The Devil She KnewBy: Talia Hunter
“You’re coming back?”
She shook her head, leaving Cousin Ronny pouting. Then she went to Laura and forced a smile back on. “Everything okay, sis? Great speeches, and I loved your dance. You two are so sweet together.”
Laura drew her to one side, waving Luke away. With a shrug, her new husband wandered off toward the bar.
“What are you doing?” her sister hissed.
“What do you mean?”
“Ron’s engaged. His fiancé is right over there.” She nodded to a woman sitting at the table Suzie had collected Ronny from.
“Oh. Well, it was just a dance. Besides, I don’t think she minds.” The woman wasn’t even looking in their direction, but talking to the person next to her.
Her sister sighed. “I sat you next to Nate for a reason, Sue. He’s single, successful, and smart. Just this once, why can’t you go for someone who’ll be good for you?”
“Thanks, but I don’t need you to set me up with anyone, especially—”
“I’m trying to look out for you. Those bad boys you like so much aren’t good for you.”
Suzie blew out her breath. The effort of pretending she wasn’t drunk and defending herself was almost too much. “I’m fine on my own. Better than fine. Did I tell you about the wedding I’m catering on Friday?”
“Yes, but wouldn’t it be nice to have someone to share these things with? I want you to be as happy as I am.”
Her sister meant well, but she’d been dating Luke since she was in high school. She’d never really been on her own.
“I don’t need a guy to make me happy.” Suzie declared, probably a little too violently. “If one comes along, then fine. But I’m not—”
Laura grabbed her arm, looking over her shoulder. “Look, there’s Nate. He’s coming along. In fact, I think he’s coming after you.”
Suzie turned. Sure enough, Nate was making his way through the crowd of dancers. Was it her imagination, or did the fire torches pushed into the sand around the dancing area burn brighter as he walked past them?
“I wouldn’t date him for a million dollars,” Suzie started to say.
But it was her sister Nate stopped in front of, not Suzie. He leaned in to kiss Laura’s cheek. “Congratulations, Laura. I’m afraid I need to excuse myself early.”
Laura frowned. “You’re going back to your room already? But I’m about to toss my bouquet, then we’ll cut the cake.”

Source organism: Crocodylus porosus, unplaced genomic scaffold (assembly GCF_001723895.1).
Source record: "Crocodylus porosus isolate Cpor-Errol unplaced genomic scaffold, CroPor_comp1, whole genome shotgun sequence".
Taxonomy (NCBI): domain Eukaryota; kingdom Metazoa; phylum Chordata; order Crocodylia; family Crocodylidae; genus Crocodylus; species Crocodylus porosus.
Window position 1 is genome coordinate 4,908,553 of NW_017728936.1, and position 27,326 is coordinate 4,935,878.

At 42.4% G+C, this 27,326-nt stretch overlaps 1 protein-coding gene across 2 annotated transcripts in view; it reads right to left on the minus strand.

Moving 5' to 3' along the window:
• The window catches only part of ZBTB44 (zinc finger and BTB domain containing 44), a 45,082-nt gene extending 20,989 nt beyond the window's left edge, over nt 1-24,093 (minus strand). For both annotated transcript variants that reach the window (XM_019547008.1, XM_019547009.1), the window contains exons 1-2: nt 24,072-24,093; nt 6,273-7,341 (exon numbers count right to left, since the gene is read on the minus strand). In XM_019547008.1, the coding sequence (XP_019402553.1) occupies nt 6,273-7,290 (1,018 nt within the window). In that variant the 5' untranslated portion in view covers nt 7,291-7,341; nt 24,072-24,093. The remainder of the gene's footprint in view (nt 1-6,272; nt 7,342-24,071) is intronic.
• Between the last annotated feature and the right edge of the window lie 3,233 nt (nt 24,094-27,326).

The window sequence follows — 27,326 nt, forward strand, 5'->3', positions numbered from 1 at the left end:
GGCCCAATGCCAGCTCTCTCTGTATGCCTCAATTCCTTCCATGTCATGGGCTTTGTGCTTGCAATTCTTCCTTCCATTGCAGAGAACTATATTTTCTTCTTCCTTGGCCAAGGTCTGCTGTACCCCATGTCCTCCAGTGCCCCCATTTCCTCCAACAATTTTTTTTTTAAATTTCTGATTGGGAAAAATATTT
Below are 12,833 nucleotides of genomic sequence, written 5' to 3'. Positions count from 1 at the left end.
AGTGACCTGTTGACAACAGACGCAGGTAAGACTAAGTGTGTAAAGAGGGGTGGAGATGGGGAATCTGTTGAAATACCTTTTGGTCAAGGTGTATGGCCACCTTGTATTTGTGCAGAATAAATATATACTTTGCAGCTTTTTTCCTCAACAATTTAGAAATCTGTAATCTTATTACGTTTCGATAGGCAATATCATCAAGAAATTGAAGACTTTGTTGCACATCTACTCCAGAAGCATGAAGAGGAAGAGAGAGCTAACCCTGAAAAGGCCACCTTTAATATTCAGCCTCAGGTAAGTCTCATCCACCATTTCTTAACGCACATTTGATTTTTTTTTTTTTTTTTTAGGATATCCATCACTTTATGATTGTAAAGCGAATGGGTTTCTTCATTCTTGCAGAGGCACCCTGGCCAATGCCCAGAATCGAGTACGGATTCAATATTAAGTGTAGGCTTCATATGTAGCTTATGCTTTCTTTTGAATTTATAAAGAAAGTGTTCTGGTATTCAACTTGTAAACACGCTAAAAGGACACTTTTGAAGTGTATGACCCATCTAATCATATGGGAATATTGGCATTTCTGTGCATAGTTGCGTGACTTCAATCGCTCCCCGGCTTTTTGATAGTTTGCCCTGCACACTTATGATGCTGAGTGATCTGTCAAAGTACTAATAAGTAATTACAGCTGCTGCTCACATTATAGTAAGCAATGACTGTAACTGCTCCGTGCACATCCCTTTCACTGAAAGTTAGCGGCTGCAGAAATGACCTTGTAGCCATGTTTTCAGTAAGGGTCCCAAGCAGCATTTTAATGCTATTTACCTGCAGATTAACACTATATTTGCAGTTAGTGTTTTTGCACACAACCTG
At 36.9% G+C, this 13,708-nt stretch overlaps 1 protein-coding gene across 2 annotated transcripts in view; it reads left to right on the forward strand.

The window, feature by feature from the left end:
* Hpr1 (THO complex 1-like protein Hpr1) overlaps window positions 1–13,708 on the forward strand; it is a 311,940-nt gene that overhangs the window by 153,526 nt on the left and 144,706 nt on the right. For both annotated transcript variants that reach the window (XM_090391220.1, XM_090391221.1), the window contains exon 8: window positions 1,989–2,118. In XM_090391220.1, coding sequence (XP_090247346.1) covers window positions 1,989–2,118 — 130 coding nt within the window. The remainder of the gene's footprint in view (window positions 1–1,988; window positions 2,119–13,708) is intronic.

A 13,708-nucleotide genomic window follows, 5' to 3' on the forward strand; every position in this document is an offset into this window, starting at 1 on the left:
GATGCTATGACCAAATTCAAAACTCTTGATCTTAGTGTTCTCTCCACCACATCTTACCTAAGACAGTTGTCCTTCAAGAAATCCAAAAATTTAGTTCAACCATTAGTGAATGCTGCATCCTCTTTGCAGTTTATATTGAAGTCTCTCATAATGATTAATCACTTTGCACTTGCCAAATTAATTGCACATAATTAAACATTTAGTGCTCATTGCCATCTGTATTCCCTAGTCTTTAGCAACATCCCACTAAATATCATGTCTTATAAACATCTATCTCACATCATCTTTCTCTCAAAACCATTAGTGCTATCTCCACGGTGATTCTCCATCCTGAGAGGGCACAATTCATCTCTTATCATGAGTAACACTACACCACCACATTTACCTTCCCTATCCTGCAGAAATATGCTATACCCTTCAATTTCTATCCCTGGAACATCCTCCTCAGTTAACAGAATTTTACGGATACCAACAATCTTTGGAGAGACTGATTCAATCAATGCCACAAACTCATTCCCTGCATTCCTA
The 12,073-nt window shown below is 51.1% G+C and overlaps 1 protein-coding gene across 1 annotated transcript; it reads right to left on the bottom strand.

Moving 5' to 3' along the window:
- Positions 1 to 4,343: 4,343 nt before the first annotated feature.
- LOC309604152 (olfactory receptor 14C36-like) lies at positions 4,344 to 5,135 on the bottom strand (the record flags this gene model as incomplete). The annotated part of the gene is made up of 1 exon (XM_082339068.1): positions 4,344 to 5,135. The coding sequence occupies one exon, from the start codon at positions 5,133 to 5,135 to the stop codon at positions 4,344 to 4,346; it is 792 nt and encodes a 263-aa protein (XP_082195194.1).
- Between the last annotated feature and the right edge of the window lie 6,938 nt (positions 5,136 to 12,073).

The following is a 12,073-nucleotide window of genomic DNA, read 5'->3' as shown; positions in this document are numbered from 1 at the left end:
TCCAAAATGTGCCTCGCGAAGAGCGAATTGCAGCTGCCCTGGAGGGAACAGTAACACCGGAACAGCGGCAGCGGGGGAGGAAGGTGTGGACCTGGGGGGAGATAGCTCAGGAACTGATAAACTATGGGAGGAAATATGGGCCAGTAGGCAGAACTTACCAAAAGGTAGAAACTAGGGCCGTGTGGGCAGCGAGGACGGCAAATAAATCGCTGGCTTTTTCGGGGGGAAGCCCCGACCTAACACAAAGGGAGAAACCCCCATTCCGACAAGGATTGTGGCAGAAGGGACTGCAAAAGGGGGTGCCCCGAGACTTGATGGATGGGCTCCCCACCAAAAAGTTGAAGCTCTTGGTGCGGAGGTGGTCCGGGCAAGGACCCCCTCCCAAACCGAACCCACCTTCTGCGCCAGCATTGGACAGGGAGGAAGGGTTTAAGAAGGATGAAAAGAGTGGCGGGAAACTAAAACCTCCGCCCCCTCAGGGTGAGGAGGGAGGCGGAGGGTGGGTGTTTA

“I have work to do, and a deadline to meet.”
“Don’t you at least want to dance with Suzie before you go?” Her sister put one hand on Suzie’s back and pushed her toward Nate, sending her stumbling into him. As Nate steadied her with his hands on her upper arms, she breathed in his delicious cologne. He was taller than her, and it was only because his chest wasn’t far below eye level that she was forced to admire the way his shirt stretched over his muscles.
He drew in an audible breath and his hands squeezed her arms. When she lifted her eyes, his gaze was on her mouth. Her heart started beating so hard, she was afraid he’d see it trying to break free of her chest.
“I don’t want to dance,” she managed, though her mouth had gone dry.
“We should talk,” he said, his voice sounding as strained as she felt.
“That’s right,” said Laura. “You two should talk. No need to leave just yet, is there, Nate? You can talk while you dance.”
“I don’t want to dance,” Suzie said for the second time. Why did her sister refuse to listen to her? Though Laura was a year younger than Suzie, her smarty-pants little sister always assumed she knew best.
She put her hands up to push Nate away but instead of pushing, her traitorous hands rested on his chest. It felt as hard with muscle as it looked.
“Then let’s talk away from the dance floor,” said Nate. For some reason, he was still staring at her lips, and somehow the intensity of his gaze was dragging all her air away. That had to be why she felt so breathless.
She opened her mouth to tell him to go to hell, but what came out was a weak, “Fine.”
It was only when he took her hand and tugged her out of the crowd, away from the wedding party, that her lungs managed to inflate again.